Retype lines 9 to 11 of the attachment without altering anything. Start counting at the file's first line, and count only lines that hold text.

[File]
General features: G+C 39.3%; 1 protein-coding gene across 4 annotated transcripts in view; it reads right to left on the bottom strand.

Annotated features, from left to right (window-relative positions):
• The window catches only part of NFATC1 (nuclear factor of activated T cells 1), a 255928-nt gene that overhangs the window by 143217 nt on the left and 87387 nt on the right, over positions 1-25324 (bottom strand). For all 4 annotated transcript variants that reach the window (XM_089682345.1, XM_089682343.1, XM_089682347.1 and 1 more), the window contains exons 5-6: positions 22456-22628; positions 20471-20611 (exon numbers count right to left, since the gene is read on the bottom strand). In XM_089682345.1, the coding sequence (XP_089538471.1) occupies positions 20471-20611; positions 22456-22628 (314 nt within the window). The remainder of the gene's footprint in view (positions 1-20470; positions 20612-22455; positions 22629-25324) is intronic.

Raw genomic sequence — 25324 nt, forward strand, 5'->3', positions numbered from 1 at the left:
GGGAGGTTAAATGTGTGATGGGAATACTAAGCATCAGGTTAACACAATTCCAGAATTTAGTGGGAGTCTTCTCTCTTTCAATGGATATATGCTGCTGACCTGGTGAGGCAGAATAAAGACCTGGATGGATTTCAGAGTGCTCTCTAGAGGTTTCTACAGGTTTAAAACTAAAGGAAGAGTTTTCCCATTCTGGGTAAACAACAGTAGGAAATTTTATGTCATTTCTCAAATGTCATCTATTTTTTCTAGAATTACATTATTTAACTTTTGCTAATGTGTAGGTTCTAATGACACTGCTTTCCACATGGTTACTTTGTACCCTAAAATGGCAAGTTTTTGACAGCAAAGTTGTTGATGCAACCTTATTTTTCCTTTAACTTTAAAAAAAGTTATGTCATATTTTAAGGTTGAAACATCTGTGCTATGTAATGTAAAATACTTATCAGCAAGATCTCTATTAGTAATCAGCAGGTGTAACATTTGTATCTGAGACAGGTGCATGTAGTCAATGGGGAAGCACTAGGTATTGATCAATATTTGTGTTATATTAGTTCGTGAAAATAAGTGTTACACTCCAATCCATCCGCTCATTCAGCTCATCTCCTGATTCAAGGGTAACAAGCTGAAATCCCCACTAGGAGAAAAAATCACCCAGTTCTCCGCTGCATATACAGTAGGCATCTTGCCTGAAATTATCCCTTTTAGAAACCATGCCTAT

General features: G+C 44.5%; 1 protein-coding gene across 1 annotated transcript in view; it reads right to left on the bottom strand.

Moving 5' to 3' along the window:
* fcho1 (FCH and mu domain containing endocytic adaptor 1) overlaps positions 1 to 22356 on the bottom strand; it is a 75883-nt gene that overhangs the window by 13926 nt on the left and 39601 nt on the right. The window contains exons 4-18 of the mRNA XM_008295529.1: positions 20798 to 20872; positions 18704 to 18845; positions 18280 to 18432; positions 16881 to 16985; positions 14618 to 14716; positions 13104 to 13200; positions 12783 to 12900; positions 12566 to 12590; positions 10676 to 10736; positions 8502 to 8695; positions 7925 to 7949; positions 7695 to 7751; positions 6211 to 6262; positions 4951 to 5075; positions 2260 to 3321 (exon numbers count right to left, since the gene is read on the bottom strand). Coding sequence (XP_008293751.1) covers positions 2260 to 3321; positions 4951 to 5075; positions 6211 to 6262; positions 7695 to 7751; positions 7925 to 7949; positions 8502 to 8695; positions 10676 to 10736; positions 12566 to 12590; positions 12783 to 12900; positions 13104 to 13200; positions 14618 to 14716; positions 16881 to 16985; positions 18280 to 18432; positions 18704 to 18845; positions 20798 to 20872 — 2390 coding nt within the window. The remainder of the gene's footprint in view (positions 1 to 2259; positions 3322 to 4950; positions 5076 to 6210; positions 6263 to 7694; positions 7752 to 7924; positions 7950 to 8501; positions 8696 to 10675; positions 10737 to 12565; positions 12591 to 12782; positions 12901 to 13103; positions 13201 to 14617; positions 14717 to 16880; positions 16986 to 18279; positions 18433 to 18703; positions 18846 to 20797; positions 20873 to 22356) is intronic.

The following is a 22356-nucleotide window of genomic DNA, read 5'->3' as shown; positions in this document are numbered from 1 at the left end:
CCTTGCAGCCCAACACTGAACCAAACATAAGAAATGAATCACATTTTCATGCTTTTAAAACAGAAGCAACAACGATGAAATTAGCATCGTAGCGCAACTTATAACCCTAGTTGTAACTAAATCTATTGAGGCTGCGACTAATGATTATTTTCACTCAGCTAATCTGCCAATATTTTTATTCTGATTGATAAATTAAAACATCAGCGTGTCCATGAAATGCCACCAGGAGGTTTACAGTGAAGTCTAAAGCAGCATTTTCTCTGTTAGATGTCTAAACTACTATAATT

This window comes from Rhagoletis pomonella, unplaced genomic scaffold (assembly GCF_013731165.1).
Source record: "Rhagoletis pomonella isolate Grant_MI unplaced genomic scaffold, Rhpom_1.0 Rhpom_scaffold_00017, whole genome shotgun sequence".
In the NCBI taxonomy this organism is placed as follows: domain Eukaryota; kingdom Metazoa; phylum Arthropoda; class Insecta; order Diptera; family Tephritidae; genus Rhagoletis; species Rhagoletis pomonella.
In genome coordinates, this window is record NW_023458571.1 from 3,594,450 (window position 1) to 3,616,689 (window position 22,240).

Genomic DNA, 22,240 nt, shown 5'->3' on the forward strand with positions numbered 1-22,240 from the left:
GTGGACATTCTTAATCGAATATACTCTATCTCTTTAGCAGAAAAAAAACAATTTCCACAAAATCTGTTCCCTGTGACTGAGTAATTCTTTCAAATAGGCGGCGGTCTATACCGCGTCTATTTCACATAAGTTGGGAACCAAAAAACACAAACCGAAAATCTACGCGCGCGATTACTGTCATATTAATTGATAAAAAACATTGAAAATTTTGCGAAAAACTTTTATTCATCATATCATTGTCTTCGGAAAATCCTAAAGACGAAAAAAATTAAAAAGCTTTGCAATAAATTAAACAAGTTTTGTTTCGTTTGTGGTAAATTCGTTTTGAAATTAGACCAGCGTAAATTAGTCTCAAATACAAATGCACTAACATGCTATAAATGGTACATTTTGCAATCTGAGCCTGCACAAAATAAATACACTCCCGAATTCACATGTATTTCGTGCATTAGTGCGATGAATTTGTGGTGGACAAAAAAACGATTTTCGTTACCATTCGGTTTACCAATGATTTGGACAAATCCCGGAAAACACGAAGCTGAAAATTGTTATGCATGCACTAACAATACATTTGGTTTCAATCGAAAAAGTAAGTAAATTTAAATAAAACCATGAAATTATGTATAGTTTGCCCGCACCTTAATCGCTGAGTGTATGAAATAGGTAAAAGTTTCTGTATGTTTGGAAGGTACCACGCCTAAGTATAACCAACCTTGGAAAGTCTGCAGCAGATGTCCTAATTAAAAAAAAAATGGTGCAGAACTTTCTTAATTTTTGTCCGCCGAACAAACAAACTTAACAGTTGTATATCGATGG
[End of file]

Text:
The following is a 22356-nucleotide window of genomic DNA, read 5'->3' as shown; positions in this document are numbered from 1 at the left end:
CCTTGCAGCCCAACACTGAACCAAACATAAGAAATGAATCACATTTTCATGCTTTTAAAACAGAAGCAACAACGATGAAATTAGCATCGTAGCGCAACTTATAACCCTAGTTGTAACTAAATCTATTGAGGCTGCGACTAATGATTATTTTCACTCAGCTAATCTGCCAATATTTTTATTCTGATTGATAAATTAAAACATCAGCGTGTCCATGAAATGCCACCAGGAGGTTTACAGTGAAGTCTAAAGCAGCATTTTCTCTGTTAGATGTCTAAACTACTATAATT

This window comes from Rhagoletis pomonella, unplaced genomic scaffold (assembly GCF_013731165.1).